-20, 30, 40-unit basal rate
-2-unit boluses (36 units max)
-Reservoir max: 76 units

Commercially available in the US

Tandem t:flex (t:slim with larger 480-unit reservoir)

-Three-day wear
-Full featured pump
-Basal/bolus, fully customizable
-Reservoir max: 480 units

US launch in 2Q15

CeQur PaQ

-Three-day wear
-Combination disposable/reusable
-16, 20, 24, 32, 40, 50, 60-unit basal options
-2-unit boluses
-Reservoir max: 330 units

Limited launch expected in the EU in 2015

J&J/Calibra Finesse

-Three-day wear
-Fully disposable

-Very low profile design
-Bolus-only (1 or 2 units)
-Reservoir max: 200 units

Launch in mid/late-2016

Insulet OmniPod for use with Lilly’s U500 insulin

-Three day wear
-Disposable pod, reusable PDM controller
-Customizable basal/bolus

-Redesigned handheld interface for use with U500 insulin
-Reservoir max: 200 units

Clinical study to commence in mid-2015


Announced type 2 diabetes business unit and partnership with Sanofi

No specifics shared


Interest in smaller patch devices targeting MDIs.

Investing in technology internally

Debiotech JewelPump2

-Three-day wear
-Disposable patch pump, reusable smartphone controller
-Customizable basal/bolus
-Reservoir max: 800 units

Debuted JewelPump2 at ATTD 2014

Roche Solo MicroPump

- Disposable patch pump with reusable controller

-Customizable basal/bolus

Still in development internally

SFC Fluidics

-Small on-body footprint,
-350-unit reservoir,
-Basal/bolus delivery via a wireless Bluetooth-enabled controller
-Dosing in 1/100 of a unit using microfluidics technology

FDA submission expected in early 2016 and US launch could occur by the end of 2016.

  • As a reminder, the V-Go is a disposable, wearable insulin delivery device that operates for 24 hours without electronics, batteries, infusion sets, or programming. It received FDA 510(k) clearance in 2010 and a CE Mark in 2011. Each day prior to applying V-Go, a patient fills it with insulin using a filling accessory (“EZ Fill). V-Go uses a single type of fast-acting insulin (Humalog or NovoLog), and is available in a preset basal rate to continuously deliver 20, 30 or 40 units of insulin in one 24-hour period and on-demand bolus dosing in two unit increments (up to 36 units per 24-hour time period) = maximum reservoir of 76 units.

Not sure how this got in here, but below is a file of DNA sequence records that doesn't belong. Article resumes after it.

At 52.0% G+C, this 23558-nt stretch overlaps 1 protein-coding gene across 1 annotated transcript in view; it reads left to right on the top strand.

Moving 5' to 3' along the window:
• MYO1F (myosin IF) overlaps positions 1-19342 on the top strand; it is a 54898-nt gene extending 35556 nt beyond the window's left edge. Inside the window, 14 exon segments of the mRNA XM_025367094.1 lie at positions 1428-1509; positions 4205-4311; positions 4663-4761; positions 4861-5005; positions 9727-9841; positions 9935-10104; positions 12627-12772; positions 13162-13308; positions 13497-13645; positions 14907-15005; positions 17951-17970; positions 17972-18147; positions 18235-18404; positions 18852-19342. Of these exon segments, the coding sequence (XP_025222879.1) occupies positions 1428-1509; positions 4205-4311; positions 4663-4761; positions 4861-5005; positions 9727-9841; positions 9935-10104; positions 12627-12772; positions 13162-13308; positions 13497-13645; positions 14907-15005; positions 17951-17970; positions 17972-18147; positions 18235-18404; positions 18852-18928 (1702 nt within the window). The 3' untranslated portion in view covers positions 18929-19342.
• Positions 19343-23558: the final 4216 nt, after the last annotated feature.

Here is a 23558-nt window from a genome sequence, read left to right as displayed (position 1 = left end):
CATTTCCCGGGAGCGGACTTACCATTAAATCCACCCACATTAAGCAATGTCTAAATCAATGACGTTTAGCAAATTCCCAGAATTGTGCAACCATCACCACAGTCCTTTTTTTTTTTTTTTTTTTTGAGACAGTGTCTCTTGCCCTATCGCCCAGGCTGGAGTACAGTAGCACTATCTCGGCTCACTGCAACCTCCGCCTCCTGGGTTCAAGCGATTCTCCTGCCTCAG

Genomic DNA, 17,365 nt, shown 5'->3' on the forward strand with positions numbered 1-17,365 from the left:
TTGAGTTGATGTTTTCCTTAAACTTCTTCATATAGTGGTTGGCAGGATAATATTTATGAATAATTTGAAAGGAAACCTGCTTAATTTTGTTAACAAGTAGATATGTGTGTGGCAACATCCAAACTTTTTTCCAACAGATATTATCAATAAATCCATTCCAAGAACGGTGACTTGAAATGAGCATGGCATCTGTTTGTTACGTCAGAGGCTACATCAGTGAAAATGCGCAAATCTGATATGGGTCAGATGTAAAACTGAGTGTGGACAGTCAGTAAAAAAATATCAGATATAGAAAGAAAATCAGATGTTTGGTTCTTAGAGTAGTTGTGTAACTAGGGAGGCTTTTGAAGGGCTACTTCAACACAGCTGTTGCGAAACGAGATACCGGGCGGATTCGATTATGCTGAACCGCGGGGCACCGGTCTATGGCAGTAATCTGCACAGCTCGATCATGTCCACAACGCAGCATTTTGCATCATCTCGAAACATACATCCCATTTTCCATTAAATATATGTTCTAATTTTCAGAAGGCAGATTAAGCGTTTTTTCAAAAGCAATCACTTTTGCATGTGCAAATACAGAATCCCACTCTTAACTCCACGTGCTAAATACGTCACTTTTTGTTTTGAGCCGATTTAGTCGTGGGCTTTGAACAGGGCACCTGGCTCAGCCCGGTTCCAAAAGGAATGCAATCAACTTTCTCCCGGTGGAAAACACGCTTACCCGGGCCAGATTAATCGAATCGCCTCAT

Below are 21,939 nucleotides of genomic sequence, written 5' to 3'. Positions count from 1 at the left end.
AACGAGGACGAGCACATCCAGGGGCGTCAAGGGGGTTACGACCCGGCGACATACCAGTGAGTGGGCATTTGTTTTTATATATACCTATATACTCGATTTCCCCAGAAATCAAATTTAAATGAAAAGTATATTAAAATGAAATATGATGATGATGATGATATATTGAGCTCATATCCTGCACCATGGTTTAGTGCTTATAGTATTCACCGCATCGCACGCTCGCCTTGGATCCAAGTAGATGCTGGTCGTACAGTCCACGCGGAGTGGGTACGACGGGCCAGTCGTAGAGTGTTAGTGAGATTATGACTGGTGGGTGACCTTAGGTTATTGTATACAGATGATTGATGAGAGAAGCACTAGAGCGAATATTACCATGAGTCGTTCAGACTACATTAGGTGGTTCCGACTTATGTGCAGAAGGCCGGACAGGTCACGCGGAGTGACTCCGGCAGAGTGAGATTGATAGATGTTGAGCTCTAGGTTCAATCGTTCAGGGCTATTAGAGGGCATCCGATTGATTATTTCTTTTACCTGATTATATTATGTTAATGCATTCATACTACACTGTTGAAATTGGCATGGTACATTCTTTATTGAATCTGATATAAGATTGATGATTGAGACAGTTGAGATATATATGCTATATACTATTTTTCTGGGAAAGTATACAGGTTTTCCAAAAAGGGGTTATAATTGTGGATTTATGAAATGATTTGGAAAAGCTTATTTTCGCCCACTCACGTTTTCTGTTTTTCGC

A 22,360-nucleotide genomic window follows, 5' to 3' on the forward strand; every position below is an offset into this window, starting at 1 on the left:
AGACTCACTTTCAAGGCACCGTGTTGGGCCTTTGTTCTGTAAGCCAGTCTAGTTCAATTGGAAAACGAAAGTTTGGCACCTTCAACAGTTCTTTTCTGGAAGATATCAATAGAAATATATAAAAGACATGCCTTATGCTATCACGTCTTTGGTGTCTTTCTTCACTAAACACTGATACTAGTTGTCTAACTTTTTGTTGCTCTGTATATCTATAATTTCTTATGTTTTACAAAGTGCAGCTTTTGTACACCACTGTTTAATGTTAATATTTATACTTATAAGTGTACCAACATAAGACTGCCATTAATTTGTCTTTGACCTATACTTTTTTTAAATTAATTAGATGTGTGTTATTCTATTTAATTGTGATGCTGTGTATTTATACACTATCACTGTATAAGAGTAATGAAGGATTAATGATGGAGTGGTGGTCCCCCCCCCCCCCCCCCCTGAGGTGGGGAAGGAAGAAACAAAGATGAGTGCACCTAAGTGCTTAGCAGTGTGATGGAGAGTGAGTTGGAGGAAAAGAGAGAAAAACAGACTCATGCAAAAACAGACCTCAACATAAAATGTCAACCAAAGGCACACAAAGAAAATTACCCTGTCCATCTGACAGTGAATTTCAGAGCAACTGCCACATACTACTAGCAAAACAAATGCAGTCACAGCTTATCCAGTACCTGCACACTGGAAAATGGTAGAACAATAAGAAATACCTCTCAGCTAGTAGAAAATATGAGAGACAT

• A patient adheres V-Go to his or her skin and presses a button that inserts a small needle to commence a continuous preset basal rate of insulin (20, 30, or 40 units per day). At mealtimes, a patient can discreetly press the bolus-ready button through clothing to unlock V-Go’s bolus function and another button to deliver on-demand bolus dosing. After 24 hours of use, the push of a button retracts the needle and allows removal of V-Go from the skin. It is disposed and replaced with a new insulin-filled V-Go for the next 24 hours.

Close Concerns Questions

Q: To what extent will the following therapies impact uptake of the V-Go: MannKind/Sanofi’s Afrezza, SGLT-2 inhibitors, improved GLP-1 agonists, and GLP-1/insulin combinations (Xultophy, Lixi-Lan)?

Q: Should Valeritas partner to leverage an existing sales force, rather than building its own?

Q: How much upside is there to be gained from the Pre-Fill V-Go vs. other innovations Valeritas could take on (e.g., smaller form factor, longer wear time, etc.)?

Q: How many patients with type 2 diabetes will be willing to wear a delivery device on the body?

Q: Will Valeritas’ IPO actually hit the market? Will Asante end up going public following the postponed IPO?

Q: Can the market support seven public companies selling insulin delivery devices? (Medtronic, Insulet, J&J, Roche, Tandem, Asante, and Valeritas)


-- by Adam Brown and Kelly Close